Charlton and The Horn Fair

Charlton was originally known as Ceorletone , i.e. the town of husbandmen; ceorl in Saxon meaning a “husbandman” or “churl” as it was termed in Old English. Also it was referred to as “Charlton near Greenwich” to distinguish it from another parish of the same name near Dover.

After the Conquest, these lands were granted by William I to his half-brother Bishop Odo of Bayeux. The entry in the Domesday Book reads:

William Fitzoger holds of the bishop (of Baieus) Cerletone. It was taxed at one suling. The arable land is 5 carucates. In demesne there is 1 carucate and 13 villeins having 3 carucates. There are 2 servants and 8 acres of meadow. There is wood for the pannage of 5 hogs. In the time of King Edward the Confessor, and afterwards, it was, and now is worth 7 pounds. Two brothers, Goduin and Alward, held this land of the king for two manors.

Edward Hasted wrote in 1797 that Charlton was a well-built village with many fine houses interspersed throughout it. Bounding the north-west at the extremity of this parish were marshes (the Thames). The village was situated on the upland, almost in the in the centre of it, with the church at the east end. Just beyond was the coppice known as “Hanging Wood”. In the road to Woolwich, and at a short distance southward was Charlton Common. This joined the high London Road to Shooters Hill, on the other side of which (further southward) was the hamlet of Kidbrook.

A market (granted by King Henry III to the priory of Bermondsey) was held each Monday. A fair was held annually on St Luke’s Day (18th October) and known as “Horn Fair” at which were sold rams horns and all number of toys made of horn. According to Edward Hasted’s account it was a riotous mob that dispersed through several towns and the countryside round about. Everyone met at Cuckold’s Point near Deptford and marched from there in procession through Deptford and Greenwich to Charlton with horns of various kinds upon their heads. These processions were infamous for rudeness and indecency.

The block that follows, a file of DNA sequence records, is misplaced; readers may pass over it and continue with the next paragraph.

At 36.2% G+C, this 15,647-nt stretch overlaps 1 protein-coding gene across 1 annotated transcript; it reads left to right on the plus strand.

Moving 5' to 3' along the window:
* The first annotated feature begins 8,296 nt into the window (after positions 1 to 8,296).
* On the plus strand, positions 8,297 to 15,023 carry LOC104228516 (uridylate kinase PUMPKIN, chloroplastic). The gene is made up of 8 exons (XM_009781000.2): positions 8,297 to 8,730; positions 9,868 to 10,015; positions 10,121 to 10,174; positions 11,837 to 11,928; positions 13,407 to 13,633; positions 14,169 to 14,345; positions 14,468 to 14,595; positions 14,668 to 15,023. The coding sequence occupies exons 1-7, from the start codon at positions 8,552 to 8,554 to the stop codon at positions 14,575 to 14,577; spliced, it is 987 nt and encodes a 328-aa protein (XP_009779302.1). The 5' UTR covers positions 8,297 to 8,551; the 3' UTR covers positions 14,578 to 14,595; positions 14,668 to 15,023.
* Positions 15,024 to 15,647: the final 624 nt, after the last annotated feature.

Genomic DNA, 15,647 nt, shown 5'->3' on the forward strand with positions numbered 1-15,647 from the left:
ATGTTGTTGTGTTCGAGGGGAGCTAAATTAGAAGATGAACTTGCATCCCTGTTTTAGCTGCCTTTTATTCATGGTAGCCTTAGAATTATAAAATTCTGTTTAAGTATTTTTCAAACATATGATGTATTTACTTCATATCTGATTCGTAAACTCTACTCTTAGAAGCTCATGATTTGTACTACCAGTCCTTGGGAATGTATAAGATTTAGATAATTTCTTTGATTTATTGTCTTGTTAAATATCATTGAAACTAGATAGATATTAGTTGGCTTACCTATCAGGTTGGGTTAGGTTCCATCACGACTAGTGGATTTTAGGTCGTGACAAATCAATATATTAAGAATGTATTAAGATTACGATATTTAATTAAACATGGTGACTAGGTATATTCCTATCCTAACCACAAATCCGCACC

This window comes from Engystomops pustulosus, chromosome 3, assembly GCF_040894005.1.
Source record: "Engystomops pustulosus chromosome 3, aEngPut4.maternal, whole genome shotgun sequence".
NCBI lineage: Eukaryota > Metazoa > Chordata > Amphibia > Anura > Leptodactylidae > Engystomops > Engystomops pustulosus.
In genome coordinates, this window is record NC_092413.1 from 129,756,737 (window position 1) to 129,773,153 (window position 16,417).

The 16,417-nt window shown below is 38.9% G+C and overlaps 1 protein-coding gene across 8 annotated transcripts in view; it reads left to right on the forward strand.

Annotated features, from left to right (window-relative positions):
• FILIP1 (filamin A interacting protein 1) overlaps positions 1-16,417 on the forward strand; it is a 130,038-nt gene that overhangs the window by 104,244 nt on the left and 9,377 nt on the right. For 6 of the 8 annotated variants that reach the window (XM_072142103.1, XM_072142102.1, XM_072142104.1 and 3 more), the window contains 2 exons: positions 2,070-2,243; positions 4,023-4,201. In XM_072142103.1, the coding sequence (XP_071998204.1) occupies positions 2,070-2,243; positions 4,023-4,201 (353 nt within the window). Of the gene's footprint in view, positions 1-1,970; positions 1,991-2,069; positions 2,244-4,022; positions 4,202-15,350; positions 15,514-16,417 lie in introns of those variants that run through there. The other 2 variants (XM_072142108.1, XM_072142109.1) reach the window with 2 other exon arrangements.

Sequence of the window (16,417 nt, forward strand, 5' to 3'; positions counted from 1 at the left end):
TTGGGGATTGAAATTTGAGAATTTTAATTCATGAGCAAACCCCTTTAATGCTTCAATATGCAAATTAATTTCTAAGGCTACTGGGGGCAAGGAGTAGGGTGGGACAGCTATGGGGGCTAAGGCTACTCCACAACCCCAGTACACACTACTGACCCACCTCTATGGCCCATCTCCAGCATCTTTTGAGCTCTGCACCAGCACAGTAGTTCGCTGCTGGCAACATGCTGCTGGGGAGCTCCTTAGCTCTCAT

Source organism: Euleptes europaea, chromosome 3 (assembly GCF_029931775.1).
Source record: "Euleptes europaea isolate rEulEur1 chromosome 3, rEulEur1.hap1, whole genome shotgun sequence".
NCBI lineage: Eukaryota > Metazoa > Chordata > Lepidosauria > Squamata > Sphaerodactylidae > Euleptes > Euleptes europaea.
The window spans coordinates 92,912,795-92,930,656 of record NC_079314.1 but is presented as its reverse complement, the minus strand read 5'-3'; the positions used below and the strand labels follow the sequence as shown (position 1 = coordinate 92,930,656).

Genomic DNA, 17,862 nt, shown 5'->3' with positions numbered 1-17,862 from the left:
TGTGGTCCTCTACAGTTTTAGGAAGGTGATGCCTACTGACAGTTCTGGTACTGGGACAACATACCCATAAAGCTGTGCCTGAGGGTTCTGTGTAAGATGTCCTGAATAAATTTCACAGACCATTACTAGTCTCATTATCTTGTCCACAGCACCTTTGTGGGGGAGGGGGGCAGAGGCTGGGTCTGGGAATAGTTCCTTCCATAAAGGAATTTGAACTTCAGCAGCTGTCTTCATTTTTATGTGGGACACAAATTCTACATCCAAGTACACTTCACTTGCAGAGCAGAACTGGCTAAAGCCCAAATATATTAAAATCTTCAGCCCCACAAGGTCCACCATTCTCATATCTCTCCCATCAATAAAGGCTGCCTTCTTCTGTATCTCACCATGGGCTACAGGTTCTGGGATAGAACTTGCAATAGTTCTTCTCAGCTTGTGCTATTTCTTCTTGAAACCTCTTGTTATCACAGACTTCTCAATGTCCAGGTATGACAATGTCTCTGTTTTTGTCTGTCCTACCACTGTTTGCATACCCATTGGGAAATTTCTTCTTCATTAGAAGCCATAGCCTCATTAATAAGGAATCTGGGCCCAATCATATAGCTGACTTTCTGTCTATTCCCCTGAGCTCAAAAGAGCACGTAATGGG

The story behind this tradition is that King John, who was out hunting one day entered a cottage here and was taken with the beauty of the mistress, who was alone. The husband returned suddenly, surprised them together, and consequently threatened to kill them both. The King was obliged to make himself known and gave the husband a purse of gold and a grant of land known as Cuckold’s Point. The husband was not only made master of that part of the hamlet, but in memory of this grant the fair was established for the sale of horns and all sorts of goods made of that material. A sermon was preached at Charlton church on the fair day.

The fair was banned by the Victorians for being too boozy and unsalubrious, although a pale shadow of the original was revived in 1973. It is held in Charlton House and its grounds in June each year. One aspect of the festival that hadn’t been revived until last year (2009) was a parade from Cuckold’s Point, Rotherhithe to Charlton.

Source of information:
Hasted, Edward. 1797. The History and Topographical Survey of the County of Kent: Volume 1. Pp 420-441. URL: Date accessed 29 January 2010.

Below are the words of a song associated with the Horn Fair and to hear the music click here

As I was a-walking one fine summer morn,
So soft was the wind and the waves on the corn.
I met a pretty damsel upon a grey mare,
And she was a-riding upon a grey mare.

Now take me up behind you fair maid for to ride,
Oh no and then, Oh no, for my mammy she would chide,
And then my dear old daddy would beat me full sore,
And never let me ride on his grey mare no more.

If you would see Horn Fair you must walk on your way,
I will not let you ride on my grey mare today,
You’d rumple all my muslin and uncurl my hair,
And leave me all distrest to be seen at Horn Fair.

O fairest of damsels, how can you say No?
With you I do intend to Horn Fair for to go,
We’ll join the best of company when we do get there,
With horns on their heads, boys, the finest at the Fair.

Source: . Date accessed 29 January 2010.